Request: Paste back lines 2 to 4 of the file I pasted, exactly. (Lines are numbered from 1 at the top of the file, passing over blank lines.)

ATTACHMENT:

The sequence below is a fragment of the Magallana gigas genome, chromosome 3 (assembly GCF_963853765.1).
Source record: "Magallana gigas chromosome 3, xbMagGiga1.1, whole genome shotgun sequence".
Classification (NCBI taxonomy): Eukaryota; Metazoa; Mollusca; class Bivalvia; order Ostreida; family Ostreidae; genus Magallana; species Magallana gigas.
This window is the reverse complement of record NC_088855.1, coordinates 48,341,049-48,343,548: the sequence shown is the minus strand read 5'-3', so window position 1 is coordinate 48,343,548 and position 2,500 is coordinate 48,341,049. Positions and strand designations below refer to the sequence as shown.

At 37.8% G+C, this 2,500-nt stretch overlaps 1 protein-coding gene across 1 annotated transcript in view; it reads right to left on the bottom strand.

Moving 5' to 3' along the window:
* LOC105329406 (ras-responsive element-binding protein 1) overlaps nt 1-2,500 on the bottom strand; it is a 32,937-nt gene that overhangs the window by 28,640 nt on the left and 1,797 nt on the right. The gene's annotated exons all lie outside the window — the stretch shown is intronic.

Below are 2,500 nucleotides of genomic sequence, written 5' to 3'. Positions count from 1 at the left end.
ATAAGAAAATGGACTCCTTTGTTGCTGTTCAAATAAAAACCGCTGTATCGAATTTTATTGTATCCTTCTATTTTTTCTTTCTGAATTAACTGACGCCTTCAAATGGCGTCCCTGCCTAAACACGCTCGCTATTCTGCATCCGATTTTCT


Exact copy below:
Source record: "Magallana gigas chromosome 3, xbMagGiga1.1, whole genome shotgun sequence".
Classification (NCBI taxonomy): Eukaryota; Metazoa; Mollusca; class Bivalvia; order Ostreida; family Ostreidae; genus Magallana; species Magallana gigas.
This window is the reverse complement of record NC_088855.1, coordinates 48,341,049-48,343,548: the sequence shown is the minus strand read 5'-3', so window position 1 is coordinate 48,343,548 and position 2,500 is coordinate 48,341,049. Positions and strand designations below refer to the sequence as shown.